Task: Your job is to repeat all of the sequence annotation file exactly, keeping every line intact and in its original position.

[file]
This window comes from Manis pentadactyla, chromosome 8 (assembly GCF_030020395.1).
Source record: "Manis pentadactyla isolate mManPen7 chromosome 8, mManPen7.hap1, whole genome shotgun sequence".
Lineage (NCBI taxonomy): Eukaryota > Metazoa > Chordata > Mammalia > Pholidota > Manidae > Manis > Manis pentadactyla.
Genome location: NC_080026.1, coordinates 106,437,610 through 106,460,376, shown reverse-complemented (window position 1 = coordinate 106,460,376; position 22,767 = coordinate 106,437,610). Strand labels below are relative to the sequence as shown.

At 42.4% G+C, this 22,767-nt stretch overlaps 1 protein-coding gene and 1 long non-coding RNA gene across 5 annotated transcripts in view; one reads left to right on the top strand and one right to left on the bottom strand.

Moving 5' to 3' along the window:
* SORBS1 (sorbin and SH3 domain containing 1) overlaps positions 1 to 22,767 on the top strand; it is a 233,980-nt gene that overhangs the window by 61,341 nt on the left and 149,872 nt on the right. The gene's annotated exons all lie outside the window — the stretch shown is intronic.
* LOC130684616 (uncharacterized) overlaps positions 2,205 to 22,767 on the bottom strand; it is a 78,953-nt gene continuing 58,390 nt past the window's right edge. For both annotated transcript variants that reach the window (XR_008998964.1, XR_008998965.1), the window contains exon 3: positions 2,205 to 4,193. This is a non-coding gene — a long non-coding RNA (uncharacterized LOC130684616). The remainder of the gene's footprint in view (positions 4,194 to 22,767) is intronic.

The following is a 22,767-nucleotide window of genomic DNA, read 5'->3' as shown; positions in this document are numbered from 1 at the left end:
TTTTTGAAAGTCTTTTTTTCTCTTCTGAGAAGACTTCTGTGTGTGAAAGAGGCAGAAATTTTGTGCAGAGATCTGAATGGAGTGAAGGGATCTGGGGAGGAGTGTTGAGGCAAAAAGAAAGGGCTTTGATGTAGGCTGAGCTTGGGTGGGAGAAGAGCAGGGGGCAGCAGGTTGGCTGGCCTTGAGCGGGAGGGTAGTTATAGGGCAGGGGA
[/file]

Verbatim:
This window comes from Manis pentadactyla, chromosome 8 (assembly GCF_030020395.1).
Source record: "Manis pentadactyla isolate mManPen7 chromosome 8, mManPen7.hap1, whole genome shotgun sequence".
Lineage (NCBI taxonomy): Eukaryota > Metazoa > Chordata > Mammalia > Pholidota > Manidae > Manis > Manis pentadactyla.
Genome location: NC_080026.1, coordinates 106,437,610 through 106,460,376, shown reverse-complemented (window position 1 = coordinate 106,460,376; position 22,767 = coordinate 106,437,610). Strand labels below are relative to the sequence as shown.

At 42.4% G+C, this 22,767-nt stretch overlaps 1 protein-coding gene and 1 long non-coding RNA gene across 5 annotated transcripts in view; one reads left to right on the top strand and one right to left on the bottom strand.

Moving 5' to 3' along the window:
* SORBS1 (sorbin and SH3 domain containing 1) overlaps positions 1 to 22,767 on the top strand; it is a 233,980-nt gene that overhangs the window by 61,341 nt on the left and 149,872 nt on the right. The gene's annotated exons all lie outside the window — the stretch shown is intronic.
* LOC130684616 (uncharacterized) overlaps positions 2,205 to 22,767 on the bottom strand; it is a 78,953-nt gene continuing 58,390 nt past the window's right edge. For both annotated transcript variants that reach the window (XR_008998964.1, XR_008998965.1), the window contains exon 3: positions 2,205 to 4,193. This is a non-coding gene — a long non-coding RNA (uncharacterized LOC130684616). The remainder of the gene's footprint in view (positions 4,194 to 22,767) is intronic.

The following is a 22,767-nucleotide window of genomic DNA, read 5'->3' as shown; positions in this document are numbered from 1 at the left end:
TTTTTGAAAGTCTTTTTTTCTCTTCTGAGAAGACTTCTGTGTGTGAAAGAGGCAGAAATTTTGTGCAGAGATCTGAATGGAGTGAAGGGATCTGGGGAGGAGTGTTGAGGCAAAAAGAAAGGGCTTTGATGTAGGCTGAGCTTGGGTGGGAGAAGAGCAGGGGGCAGCAGGTTGGCTGGCCTTGAGCGGGAGGGTAGTTATAGGGCAGGGGA